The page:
Jan 07, 21: #AnalyticsClub #Newsletter (Events, Tips, News & more..)

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[  COVER OF THE WEEK ]

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Accuracy check  Source

[ FEATURED COURSE]

Hadoop Starter Kit

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Hadoop learning made easy and fun. Learn HDFS, MapReduce and introduction to Pig and Hive with FREE cluster access…. more

[ FEATURED READ]

Antifragile: Things That Gain from Disorder

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Antifragile is a standalone book in Nassim Nicholas Taleb’s landmark Incerto series, an investigation of opacity, luck, uncertainty, probability, human error, risk, and decision-making in a world we don’t understand. The… more

[ TIPS & TRICKS OF THE WEEK]

Save yourself from zombie apocalypse from unscalable models
One living and breathing zombie in today’s analytical models is the pulsating absence of error bars. Not every model is scalable or holds ground with increasing data. Error bars that is tagged to almost every models should be duly calibrated. As business models rake in more data the error bars keep it sensible and in check. If error bars are not accounted for, we will make our models susceptible to failure leading us to halloween that we never wants to see.

[ DATA SCIENCE Q&A]

Q:Do you know a few “rules of thumb” used in statistical or computer science? Or in business analytics?

A: Pareto rule:
– 80% of the effects come from 20% of the causes
– 80% of the sales come from 20% of the customers

Computer science: “simple and inexpensive beats complicated and expensive” – Rod Elder

Finance, rule of 72:
– Estimate the time needed for a money investment to double
– 100$ at a rate of 9%: 72/9=8 years

Rule of three (Economics):
– There are always three major competitors in a free market within one industry

Source

[ VIDEO OF THE WEEK]

#BigData @AnalyticsWeek #FutureOfData #Podcast with @DavidRose, @DittoLabs

 #BigData @AnalyticsWeek #FutureOfData #Podcast with @DavidRose, @DittoLabs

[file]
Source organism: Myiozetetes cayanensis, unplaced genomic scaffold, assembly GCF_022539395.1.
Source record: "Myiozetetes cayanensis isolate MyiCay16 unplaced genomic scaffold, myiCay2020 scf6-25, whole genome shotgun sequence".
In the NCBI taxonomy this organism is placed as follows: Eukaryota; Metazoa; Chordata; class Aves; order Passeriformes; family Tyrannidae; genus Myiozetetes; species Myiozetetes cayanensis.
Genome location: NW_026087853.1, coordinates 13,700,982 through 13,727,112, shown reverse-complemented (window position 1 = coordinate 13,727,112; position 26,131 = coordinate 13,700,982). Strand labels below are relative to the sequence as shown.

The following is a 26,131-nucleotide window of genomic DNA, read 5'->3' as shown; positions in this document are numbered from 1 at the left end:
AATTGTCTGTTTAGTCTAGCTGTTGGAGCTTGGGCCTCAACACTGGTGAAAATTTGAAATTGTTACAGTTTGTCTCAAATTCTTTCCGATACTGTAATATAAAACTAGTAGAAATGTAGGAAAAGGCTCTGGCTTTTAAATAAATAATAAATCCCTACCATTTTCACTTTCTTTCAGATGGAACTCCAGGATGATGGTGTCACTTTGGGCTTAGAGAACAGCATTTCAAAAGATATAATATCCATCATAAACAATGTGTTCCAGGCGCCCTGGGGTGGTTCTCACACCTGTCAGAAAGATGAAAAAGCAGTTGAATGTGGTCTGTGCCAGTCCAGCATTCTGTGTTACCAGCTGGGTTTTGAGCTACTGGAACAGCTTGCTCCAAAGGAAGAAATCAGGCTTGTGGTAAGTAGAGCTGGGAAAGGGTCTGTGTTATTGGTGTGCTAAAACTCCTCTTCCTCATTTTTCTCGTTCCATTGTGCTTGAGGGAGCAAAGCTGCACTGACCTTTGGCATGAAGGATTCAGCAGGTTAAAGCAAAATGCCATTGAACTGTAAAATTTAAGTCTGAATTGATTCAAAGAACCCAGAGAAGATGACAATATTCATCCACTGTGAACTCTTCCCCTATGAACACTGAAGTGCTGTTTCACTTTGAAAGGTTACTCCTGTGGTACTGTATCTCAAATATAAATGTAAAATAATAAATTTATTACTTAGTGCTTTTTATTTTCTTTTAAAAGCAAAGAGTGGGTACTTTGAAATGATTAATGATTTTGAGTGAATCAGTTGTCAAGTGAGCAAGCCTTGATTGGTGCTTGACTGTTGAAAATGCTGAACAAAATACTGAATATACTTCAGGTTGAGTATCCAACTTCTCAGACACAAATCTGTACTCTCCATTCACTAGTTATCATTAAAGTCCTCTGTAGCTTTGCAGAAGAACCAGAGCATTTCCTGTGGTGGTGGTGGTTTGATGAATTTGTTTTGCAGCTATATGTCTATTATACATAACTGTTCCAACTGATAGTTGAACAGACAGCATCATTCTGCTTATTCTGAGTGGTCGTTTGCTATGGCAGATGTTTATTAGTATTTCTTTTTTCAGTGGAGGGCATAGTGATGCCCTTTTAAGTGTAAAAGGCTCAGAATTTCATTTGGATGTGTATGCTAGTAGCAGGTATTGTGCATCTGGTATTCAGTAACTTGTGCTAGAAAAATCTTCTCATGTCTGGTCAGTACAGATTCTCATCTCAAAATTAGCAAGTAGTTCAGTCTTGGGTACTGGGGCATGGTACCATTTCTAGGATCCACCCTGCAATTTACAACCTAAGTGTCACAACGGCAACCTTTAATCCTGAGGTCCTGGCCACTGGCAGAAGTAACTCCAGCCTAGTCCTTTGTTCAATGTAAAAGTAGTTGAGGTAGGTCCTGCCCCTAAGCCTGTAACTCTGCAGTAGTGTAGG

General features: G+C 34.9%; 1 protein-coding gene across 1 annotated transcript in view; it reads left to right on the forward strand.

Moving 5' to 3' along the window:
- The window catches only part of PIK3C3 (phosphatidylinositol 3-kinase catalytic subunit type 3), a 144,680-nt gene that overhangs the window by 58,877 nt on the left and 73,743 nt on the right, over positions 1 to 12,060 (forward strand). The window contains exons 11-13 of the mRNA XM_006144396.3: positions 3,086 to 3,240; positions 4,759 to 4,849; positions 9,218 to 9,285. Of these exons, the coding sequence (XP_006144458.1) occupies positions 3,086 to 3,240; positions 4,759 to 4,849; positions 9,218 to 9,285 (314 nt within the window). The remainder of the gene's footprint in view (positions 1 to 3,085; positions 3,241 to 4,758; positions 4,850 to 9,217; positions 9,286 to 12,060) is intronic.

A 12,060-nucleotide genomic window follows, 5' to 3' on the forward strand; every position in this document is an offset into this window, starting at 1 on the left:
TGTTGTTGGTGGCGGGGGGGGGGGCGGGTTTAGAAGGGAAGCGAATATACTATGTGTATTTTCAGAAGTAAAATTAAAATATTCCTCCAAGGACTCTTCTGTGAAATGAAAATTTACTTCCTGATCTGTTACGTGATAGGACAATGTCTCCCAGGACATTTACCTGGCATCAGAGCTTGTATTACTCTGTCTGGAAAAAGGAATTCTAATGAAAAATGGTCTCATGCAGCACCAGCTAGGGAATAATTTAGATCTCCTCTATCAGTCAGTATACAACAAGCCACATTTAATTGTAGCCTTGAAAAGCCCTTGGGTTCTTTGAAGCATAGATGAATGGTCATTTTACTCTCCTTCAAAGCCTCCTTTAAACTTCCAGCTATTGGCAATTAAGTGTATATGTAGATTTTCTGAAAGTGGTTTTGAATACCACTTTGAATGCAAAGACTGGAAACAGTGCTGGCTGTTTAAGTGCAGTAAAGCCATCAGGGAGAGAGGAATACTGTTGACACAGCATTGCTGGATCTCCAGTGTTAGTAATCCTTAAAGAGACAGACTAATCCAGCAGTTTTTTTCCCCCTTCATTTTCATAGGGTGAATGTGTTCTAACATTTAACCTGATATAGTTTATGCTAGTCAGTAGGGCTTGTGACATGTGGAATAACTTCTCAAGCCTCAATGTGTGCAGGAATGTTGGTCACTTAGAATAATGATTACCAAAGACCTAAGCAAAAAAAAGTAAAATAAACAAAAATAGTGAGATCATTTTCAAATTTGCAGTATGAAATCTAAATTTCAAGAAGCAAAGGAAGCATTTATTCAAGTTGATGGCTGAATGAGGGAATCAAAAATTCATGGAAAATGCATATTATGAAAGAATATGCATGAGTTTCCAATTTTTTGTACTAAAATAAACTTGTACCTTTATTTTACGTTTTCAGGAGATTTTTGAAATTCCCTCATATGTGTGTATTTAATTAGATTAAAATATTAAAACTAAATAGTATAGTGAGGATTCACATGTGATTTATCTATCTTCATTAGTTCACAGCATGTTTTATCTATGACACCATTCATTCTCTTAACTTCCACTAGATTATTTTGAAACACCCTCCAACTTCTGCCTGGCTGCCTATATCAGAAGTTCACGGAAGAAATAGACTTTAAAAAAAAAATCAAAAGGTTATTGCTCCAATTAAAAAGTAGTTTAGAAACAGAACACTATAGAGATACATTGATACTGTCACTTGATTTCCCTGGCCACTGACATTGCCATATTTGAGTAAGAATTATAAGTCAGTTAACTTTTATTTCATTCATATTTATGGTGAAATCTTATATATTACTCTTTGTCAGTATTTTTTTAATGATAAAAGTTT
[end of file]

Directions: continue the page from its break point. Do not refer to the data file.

Subscribe to  Youtube

[ QUOTE OF THE WEEK]

We chose it because we deal with huge amounts of data. Besides, it sounds really cool. – Larry Page

[ PODCAST OF THE WEEK]

@SidProbstein / @AIFoundry on Leading #DataDriven Technology Transformation #FutureOfData #Podcast

 @SidProbstein / @AIFoundry on Leading #DataDriven Technology Transformation #FutureOfData #Podcast

Subscribe 

iTunes  GooglePlay

[ FACT OF THE WEEK]

Poor data across businesses and the government costs the U.S. economy $3.1 trillion dollars a year.

Sourced from: Analytics.CLUB #WEB Newsletter

Top 5 Changes That AI Is Set To Have On The Education Industry

AI is everywhere. Whether you are conscious of it or not, the presence of automated tech is overwhelming, with applications in the average individual’s life that won’t even occur to them until it is pointed out. From online shopping, to financial trends, the data revolution is fueling huge amounts of AI technology that is shaping the future of all sorts of different industries. With an almost unlimited potential influence, it’s useful looking at the more unusual areas that AI can have an impact on. One such area is education. The importance of education is so great that it is always worth keeping up to date with how it is changing, so let’s look at 5 ways AI is changing the education industry.

Cutting Down On Admin

One of the biggest hampering forces in education is all the ‘other stuff’. It’s not as simple as sitting in a classroom with a teacher and learning, modern education is a bureaucratic nightmare at times. From medical forms, to safeguarding to insurance, there is a huge amount to worry about beyond the education of students. Artificial Intelligence can be used to automate these sorts of duties with ease and allow teachers to focus on the teaching and spend less time grading tests and calculating scores on a curve. AI will let the education come first in education.